Adapted from the Jules Verne novel of the same name, 20,000 Leagues Under The Sea is a 1954 film from Walt Disney Productions. It was directed by Richard Fleischer from a screenplay by Earl Felton. Walt Disney himself served as an uncredited producer of the feature.
Professor Pierre M. Aronnax (Paul Lukas) and his assistant, Conseil (Peter Lorre), set sail on a naval expedition with the arrogant harpooner Ned Land (Kirk Douglas) to the Pacific Ocean upon hearing rumors of a sea monster. A few months later, the crew spot a disabled vessel and later the “monster.” They open fire but are rammed by the beast, forcing Aronnax, Ned, and Conseil overboard. After drifting away, they encounter a metal vessel that is the mysterious monster. After sneaking aboard the ship known as the Nautilus, they are soon captured by the enigmatic Captain Nemo (James Mason) and forced to live on board. As Ned plots an escape, Aronnax gets to know Nemo and finds that he sees himself and his crew as protectors of the sea and will stop at nothing to prevent what he sees as “war.”
As a kid, I was an avid reader of Jules Verne. When my parents came home with this adaption, I was incredibly excited. I never noticed the age of the film because the story came to life.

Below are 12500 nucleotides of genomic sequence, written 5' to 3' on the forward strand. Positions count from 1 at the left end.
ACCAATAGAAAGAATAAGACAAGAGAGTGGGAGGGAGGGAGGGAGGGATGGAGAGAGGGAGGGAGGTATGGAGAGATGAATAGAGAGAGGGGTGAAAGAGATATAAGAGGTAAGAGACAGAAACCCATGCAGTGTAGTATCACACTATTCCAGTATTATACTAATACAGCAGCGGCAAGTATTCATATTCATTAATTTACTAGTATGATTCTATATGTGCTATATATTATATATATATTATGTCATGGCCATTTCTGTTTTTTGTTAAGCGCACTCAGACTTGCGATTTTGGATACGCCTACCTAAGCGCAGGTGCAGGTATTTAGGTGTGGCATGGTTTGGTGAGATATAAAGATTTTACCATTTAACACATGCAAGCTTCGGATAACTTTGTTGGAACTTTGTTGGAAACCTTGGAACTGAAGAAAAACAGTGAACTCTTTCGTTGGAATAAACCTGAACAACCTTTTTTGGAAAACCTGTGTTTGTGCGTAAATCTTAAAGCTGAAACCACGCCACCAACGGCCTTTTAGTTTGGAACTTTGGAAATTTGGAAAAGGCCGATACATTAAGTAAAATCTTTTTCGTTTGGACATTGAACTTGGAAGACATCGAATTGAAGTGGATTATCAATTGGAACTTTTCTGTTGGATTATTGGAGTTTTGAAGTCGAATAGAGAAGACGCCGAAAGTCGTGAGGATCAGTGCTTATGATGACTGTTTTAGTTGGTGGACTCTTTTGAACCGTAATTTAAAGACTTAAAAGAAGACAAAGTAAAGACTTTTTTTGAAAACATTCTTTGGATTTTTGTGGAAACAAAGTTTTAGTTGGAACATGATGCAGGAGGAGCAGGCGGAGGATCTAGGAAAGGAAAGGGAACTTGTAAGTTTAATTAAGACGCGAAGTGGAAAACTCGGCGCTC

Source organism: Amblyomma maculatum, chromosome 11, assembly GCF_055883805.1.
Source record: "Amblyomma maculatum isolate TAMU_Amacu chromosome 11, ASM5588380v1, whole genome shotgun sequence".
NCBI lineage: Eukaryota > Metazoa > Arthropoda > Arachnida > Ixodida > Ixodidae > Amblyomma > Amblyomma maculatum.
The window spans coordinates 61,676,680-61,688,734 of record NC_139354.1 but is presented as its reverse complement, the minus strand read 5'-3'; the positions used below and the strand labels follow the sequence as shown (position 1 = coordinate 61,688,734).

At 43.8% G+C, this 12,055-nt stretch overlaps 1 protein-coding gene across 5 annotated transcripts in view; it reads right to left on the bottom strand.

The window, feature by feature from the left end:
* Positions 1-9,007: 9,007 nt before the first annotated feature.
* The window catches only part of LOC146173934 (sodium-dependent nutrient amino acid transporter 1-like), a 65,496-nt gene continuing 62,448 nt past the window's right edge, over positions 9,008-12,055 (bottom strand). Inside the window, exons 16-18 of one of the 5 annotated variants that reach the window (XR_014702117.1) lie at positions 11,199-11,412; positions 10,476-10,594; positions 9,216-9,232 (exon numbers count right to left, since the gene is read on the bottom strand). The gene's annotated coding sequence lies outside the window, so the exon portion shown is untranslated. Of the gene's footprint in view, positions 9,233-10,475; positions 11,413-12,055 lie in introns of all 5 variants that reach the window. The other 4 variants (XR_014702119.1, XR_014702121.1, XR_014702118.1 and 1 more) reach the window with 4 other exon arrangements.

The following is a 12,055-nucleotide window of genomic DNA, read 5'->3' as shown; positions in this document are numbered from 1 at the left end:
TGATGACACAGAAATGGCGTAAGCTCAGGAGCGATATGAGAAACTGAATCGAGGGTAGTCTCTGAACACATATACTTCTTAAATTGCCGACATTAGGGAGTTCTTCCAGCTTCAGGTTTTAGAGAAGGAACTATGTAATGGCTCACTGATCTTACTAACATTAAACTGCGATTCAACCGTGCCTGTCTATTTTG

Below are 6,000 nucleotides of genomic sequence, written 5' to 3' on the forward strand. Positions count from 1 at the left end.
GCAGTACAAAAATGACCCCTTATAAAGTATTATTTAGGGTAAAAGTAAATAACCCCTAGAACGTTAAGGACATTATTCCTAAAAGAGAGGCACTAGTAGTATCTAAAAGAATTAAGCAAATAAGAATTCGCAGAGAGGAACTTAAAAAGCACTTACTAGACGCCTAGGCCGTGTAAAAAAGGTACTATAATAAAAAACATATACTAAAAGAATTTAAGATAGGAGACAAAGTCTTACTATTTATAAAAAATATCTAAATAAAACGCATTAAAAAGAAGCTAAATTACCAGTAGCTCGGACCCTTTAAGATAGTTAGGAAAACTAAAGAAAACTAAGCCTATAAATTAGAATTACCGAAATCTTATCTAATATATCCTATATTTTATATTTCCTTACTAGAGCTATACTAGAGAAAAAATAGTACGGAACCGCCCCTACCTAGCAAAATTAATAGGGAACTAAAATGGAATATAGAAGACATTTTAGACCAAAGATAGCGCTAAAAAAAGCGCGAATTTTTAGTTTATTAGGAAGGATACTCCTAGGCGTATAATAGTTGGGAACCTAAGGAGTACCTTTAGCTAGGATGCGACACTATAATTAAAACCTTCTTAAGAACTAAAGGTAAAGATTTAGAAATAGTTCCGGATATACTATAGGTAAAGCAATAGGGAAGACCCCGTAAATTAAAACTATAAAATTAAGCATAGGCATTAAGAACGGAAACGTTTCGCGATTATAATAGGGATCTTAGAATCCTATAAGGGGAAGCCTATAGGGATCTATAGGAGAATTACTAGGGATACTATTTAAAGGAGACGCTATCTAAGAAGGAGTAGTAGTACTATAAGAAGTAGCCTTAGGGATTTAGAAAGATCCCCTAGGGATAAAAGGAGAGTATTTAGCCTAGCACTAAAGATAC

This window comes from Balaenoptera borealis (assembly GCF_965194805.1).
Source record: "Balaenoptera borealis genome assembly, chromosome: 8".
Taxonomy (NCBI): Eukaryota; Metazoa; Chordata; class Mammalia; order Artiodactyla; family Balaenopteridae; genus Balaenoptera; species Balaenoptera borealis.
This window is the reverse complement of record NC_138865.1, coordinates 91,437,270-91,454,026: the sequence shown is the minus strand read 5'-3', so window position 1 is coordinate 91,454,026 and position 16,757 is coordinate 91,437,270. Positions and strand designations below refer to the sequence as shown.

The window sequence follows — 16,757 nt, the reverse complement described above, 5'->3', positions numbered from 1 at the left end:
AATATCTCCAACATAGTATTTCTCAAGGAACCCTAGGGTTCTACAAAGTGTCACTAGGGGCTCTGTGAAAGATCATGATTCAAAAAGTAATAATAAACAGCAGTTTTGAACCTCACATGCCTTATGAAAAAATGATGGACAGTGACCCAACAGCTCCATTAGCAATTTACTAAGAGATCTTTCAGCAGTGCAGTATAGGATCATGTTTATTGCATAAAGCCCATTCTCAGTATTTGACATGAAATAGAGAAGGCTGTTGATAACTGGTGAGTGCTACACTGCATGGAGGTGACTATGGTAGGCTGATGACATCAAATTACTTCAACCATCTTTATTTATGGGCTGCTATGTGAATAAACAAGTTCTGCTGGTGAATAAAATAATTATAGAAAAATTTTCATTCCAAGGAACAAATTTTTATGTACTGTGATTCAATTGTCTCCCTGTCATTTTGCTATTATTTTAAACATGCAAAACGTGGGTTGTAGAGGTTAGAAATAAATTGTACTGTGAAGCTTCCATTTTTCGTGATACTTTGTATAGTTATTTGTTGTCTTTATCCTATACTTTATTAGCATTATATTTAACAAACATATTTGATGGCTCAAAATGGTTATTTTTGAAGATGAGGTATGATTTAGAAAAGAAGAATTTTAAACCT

At the time of its release, its special effects were praised, winning two Academy Awards for Best Art Direction and Best Special Effects. This is particularly the case for the epic battle between the crew of Nautilus and the giant squid. This battle stuck in my head for a long time as it definitely grabs your attention. As a funny aside, when I was a kid watching it, I wanted to see a second battle, even commenting to my parents that I hoped it would return.
The movie’s setting on the Nautilus is a perfect match for the tone. In fact, the movie is considered to be a frontrunner in steampunk fiction. This is a credit to Felton, who did a good job adapting the novel for the big screen.
I also want to praise the actors for their roles. Mason as Captain Nemo plays him a sort of anti-hero who truly believes that he is doing the right thing for the sea. He is cunning, mesmerizing, and spellbinding as he waxes philosophy. He is physically intimidating, but also agreeable as he disguises his beliefs.
Lukas as Aronnax is also well made. While he did not look like I had pictured the character as I read, the actor did not hold back his talent. His character’s conversations with Nemo are interesting. I also appreciate his facial expressions. When Nemo reveals the cigars they are smoking are made from seaweed, Lukas’ expression is perfect as both intrigue and slight disgust. That is peak excellent acting.
Last, but certainly not least, Kirk Douglas as Ned Lands is superb. This was the first film I had watched with him in a starring role and he certainly steals the screen as the arrogant sailor who sees the madman in Nemo and desires to escape the submarine. He is excellent in the role and I could not imagine someone else playing Ned.
Bottom line, 20,000 Leagues Under The Sea is an excellently made film that has incredible performances and an enthralling story. The movie is definitely a classic for both its superb adaption of the Jules Verne novel and the talent that brought it together.
PARENTAL CONCERNS: Violence, Minor Language
FAVORITE QUOTE: I am not what is called a civilized man, Professor. I have done with society for reasons that seem good to me. Therefore, I do not obey its laws.
Check out the trailer below:
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